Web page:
infocom06-lof - Learn on the Fly Data-driven Link...

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Unformatted text preview: Learn on the Fly: Data-driven Link Estimation and Routing in Sensor Network Backbones Hongwei Zhang Anish Arora Prasun Sinha Computer Science and Engineering The Ohio State University, USA { zhangho, anish, prasun } @cse.ohio-state.edu Abstract — In the context of IEEE 802.11b network testbeds, we examine the differences between unicast and broadcast link properties, and we show the inherent difficulties in precisely estimating unicast link properties via those of broadcast beacons even if we make the length and transmission rate of beacons be the same as those of data packets. To circumvent the difficulties in link estimation, we propose to estimate unicast link properties directly via data traffic itself without using periodic beacons. To this end, we design a data-driven routing protocol Learn on the Fly (LOF). LOF estimates link quality based on data traffic, and it chooses routes by way of a locally measurable metric ELD, the expected MAC latency per unit-distance to the destination . Using a realistic sensor network traffic trace and an 802.11b testbed of 195 Stargates, we experimentally compare the performance of LOF with that of existing protocols, represented by the geography-unaware ETX and the geography-based PRD. We find that LOF reduces end-to-end MAC latency by a factor of 3 and enhances energy efficiency by a factor up to 2.37, which demonstrate the feasibility as well as potential benefits of data- driven link estimation and routing. I. INTRODUCTION Wireless sensor networks are envisioned to be of large scale, comprising thousands to millions of nodes. To guarantee real- time and reliable end-to-end packet delivery in such networks, they usually require a high-bandwidth network backbone to process and relay data generated by the low-end sensor nodes such as motes [3]. This architecture has been demonstrated in the sensor network field experiment ExScal [6], where 203 Stargates and 985 XSM motes were deployed in an area of 1260 meters by 288 meters. Each Stargate is equipped with a 802.11b radio, and the 203 Stargates form the backbone network of ExScal to support reliable and real-time communi- cation among the motes for target detection, classification, and tracking. Similar 802.11 based sensor networks (or network backbones) have also been explored in other projects such as MASE [1] and CodeBlue [2]. In this paper, we study how to perform routing in such 802.11 based wireless sensor network backbones. As the quality of wireless links, for instance, packet delivery rate, varies both temporally and spatially in a complex manner [7], [19], [28], estimating link quality is an important aspect of routing in wireless networks. Existing routing protocols [11], [12], [13], [23], [25] periodically exchange broadcast beacons between peers for link quality estimation. Nevertheless, link quality for broadcast beacons differs significantly from that for unicast data, because broadcast beacons and unicast data differ in packet size, transmission rate, and coordination method at...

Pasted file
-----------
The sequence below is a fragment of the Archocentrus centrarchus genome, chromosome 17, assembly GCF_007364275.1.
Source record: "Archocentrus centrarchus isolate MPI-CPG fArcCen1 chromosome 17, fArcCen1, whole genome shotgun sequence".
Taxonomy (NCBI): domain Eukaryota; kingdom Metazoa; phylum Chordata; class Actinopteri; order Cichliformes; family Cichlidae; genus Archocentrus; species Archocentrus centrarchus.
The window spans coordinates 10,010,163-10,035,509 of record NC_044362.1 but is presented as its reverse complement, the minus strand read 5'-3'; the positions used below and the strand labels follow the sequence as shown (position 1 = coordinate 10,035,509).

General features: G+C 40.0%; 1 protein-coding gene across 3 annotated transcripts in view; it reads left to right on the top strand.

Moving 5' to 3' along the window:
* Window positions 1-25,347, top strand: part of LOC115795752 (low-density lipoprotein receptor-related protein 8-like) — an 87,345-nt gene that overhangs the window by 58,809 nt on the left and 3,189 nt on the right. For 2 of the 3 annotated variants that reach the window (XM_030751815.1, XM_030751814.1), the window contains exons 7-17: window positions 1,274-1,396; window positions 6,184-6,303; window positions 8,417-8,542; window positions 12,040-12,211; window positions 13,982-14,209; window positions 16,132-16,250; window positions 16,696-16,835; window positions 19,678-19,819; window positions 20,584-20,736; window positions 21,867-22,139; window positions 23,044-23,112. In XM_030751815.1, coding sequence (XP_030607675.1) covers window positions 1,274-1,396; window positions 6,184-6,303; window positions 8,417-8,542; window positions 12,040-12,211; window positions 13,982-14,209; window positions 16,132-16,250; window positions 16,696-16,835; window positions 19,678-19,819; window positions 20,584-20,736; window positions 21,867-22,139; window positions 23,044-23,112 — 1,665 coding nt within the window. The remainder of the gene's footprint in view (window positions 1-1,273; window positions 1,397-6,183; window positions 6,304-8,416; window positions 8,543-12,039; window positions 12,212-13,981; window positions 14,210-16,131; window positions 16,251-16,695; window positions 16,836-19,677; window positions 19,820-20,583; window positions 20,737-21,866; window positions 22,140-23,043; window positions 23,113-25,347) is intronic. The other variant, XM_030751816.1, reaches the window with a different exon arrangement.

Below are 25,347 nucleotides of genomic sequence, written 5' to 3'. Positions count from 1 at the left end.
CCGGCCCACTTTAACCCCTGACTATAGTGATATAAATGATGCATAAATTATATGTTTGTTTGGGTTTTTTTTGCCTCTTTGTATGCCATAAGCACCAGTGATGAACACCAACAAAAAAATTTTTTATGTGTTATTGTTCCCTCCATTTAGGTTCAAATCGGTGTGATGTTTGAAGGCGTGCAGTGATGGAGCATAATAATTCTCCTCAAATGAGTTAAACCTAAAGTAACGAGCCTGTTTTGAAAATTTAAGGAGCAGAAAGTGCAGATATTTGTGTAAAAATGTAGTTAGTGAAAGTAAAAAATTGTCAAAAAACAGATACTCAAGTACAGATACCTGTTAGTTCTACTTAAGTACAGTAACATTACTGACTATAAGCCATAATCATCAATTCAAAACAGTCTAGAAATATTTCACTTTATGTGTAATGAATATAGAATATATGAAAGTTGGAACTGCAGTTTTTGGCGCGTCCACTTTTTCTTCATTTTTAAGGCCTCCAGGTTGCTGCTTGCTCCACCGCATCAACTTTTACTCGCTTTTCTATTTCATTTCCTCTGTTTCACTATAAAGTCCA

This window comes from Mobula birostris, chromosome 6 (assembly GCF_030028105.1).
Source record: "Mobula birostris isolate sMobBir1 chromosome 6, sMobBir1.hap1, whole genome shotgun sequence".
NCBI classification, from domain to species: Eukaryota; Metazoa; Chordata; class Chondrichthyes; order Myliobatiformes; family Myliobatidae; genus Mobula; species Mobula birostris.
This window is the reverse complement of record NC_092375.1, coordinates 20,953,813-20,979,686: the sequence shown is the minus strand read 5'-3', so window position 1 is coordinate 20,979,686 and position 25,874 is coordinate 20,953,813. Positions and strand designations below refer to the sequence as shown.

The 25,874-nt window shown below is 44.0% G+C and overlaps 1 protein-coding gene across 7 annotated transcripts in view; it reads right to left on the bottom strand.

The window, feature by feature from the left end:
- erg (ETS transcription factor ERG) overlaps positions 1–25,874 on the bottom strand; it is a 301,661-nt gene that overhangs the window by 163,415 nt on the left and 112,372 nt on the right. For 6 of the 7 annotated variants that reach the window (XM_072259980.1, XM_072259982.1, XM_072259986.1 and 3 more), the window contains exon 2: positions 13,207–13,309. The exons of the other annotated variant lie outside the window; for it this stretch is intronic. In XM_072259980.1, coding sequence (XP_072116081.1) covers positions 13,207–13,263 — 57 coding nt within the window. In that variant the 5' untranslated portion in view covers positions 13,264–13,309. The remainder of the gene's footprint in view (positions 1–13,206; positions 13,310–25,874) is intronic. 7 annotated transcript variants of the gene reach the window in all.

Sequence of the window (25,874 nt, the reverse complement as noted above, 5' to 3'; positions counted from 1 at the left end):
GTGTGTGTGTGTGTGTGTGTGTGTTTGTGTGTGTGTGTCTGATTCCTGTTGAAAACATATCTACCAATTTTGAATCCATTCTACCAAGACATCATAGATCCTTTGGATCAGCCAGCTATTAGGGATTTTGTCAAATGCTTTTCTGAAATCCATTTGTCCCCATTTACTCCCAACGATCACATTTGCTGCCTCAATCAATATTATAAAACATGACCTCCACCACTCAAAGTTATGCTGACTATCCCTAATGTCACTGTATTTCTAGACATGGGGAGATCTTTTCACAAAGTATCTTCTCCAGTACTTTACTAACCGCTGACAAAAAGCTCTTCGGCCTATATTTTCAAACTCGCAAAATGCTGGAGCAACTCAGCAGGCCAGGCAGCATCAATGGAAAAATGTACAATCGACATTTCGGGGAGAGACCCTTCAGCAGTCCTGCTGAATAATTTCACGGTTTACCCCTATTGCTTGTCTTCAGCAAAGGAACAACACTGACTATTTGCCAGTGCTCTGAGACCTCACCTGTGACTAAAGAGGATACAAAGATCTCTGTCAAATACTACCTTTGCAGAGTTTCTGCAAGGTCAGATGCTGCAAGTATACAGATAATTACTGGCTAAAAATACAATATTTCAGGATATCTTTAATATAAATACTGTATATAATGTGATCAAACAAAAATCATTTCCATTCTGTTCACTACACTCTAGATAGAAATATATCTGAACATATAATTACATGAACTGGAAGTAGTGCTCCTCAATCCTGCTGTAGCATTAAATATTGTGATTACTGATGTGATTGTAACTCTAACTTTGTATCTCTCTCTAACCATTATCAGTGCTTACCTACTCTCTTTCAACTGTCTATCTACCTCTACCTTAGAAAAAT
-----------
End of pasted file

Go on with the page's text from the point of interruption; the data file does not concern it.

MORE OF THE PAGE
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infocom06-lof - Learn on the Fly Data-driven Link...

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